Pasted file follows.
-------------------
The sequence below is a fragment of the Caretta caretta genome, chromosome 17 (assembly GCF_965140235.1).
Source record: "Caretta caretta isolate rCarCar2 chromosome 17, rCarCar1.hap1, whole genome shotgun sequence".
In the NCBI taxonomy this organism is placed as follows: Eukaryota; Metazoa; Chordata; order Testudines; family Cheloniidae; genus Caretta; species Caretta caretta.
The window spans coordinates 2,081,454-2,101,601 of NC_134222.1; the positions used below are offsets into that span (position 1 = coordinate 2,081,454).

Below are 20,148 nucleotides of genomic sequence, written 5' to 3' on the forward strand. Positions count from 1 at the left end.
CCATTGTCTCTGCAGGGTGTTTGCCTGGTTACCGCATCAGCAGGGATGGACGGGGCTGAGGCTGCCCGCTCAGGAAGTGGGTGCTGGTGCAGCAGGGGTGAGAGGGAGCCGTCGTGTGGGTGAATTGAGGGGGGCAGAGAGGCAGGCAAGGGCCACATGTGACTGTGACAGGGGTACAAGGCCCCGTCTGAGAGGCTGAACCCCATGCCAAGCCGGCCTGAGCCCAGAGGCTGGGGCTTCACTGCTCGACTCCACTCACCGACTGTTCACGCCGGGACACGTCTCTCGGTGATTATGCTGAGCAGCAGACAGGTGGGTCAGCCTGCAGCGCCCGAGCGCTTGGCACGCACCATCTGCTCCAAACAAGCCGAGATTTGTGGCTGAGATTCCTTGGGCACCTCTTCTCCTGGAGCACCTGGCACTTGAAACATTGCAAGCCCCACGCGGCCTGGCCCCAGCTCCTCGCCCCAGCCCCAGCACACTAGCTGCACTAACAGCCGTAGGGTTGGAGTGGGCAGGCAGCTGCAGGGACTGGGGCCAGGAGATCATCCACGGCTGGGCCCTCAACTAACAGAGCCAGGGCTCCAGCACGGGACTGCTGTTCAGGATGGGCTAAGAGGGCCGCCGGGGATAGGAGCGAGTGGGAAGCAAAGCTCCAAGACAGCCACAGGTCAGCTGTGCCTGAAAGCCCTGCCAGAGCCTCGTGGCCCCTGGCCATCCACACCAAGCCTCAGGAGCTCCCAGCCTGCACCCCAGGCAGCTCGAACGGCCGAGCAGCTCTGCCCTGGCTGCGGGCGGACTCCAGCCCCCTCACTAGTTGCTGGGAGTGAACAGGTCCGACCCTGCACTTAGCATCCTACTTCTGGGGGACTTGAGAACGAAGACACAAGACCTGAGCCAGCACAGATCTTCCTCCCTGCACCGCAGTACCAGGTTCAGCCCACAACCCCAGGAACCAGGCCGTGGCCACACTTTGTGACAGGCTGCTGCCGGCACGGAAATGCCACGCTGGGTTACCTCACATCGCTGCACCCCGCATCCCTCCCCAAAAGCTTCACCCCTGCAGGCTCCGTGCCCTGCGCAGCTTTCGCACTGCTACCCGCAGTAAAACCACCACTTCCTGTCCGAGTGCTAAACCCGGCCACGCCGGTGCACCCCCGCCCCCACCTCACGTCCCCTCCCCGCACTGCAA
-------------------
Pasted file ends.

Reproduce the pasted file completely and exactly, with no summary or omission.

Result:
The sequence below is a fragment of the Caretta caretta genome, chromosome 17 (assembly GCF_965140235.1).
Source record: "Caretta caretta isolate rCarCar2 chromosome 17, rCarCar1.hap1, whole genome shotgun sequence".
In the NCBI taxonomy this organism is placed as follows: Eukaryota; Metazoa; Chordata; order Testudines; family Cheloniidae; genus Caretta; species Caretta caretta.
The window spans coordinates 2,081,454-2,101,601 of NC_134222.1; the positions used below are offsets into that span (position 1 = coordinate 2,081,454).

Below are 20,148 nucleotides of genomic sequence, written 5' to 3' on the forward strand. Positions count from 1 at the left end.
CCATTGTCTCTGCAGGGTGTTTGCCTGGTTACCGCATCAGCAGGGATGGACGGGGCTGAGGCTGCCCGCTCAGGAAGTGGGTGCTGGTGCAGCAGGGGTGAGAGGGAGCCGTCGTGTGGGTGAATTGAGGGGGGCAGAGAGGCAGGCAAGGGCCACATGTGACTGTGACAGGGGTACAAGGCCCCGTCTGAGAGGCTGAACCCCATGCCAAGCCGGCCTGAGCCCAGAGGCTGGGGCTTCACTGCTCGACTCCACTCACCGACTGTTCACGCCGGGACACGTCTCTCGGTGATTATGCTGAGCAGCAGACAGGTGGGTCAGCCTGCAGCGCCCGAGCGCTTGGCACGCACCATCTGCTCCAAACAAGCCGAGATTTGTGGCTGAGATTCCTTGGGCACCTCTTCTCCTGGAGCACCTGGCACTTGAAACATTGCAAGCCCCACGCGGCCTGGCCCCAGCTCCTCGCCCCAGCCCCAGCACACTAGCTGCACTAACAGCCGTAGGGTTGGAGTGGGCAGGCAGCTGCAGGGACTGGGGCCAGGAGATCATCCACGGCTGGGCCCTCAACTAACAGAGCCAGGGCTCCAGCACGGGACTGCTGTTCAGGATGGGCTAAGAGGGCCGCCGGGGATAGGAGCGAGTGGGAAGCAAAGCTCCAAGACAGCCACAGGTCAGCTGTGCCTGAAAGCCCTGCCAGAGCCTCGTGGCCCCTGGCCATCCACACCAAGCCTCAGGAGCTCCCAGCCTGCACCCCAGGCAGCTCGAACGGCCGAGCAGCTCTGCCCTGGCTGCGGGCGGACTCCAGCCCCCTCACTAGTTGCTGGGAGTGAACAGGTCCGACCCTGCACTTAGCATCCTACTTCTGGGGGACTTGAGAACGAAGACACAAGACCTGAGCCAGCACAGATCTTCCTCCCTGCACCGCAGTACCAGGTTCAGCCCACAACCCCAGGAACCAGGCCGTGGCCACACTTTGTGACAGGCTGCTGCCGGCACGGAAATGCCACGCTGGGTTACCTCACATCGCTGCACCCCGCATCCCTCCCCAAAAGCTTCACCCCTGCAGGCTCCGTGCCCTGCGCAGCTTTCGCACTGCTACCCGCAGTAAAACCACCACTTCCTGTCCGAGTGCTAAACCCGGCCACGCCGGTGCACCCCCGCCCCCACCTCACGTCCCCTCCCCGCACTGCAA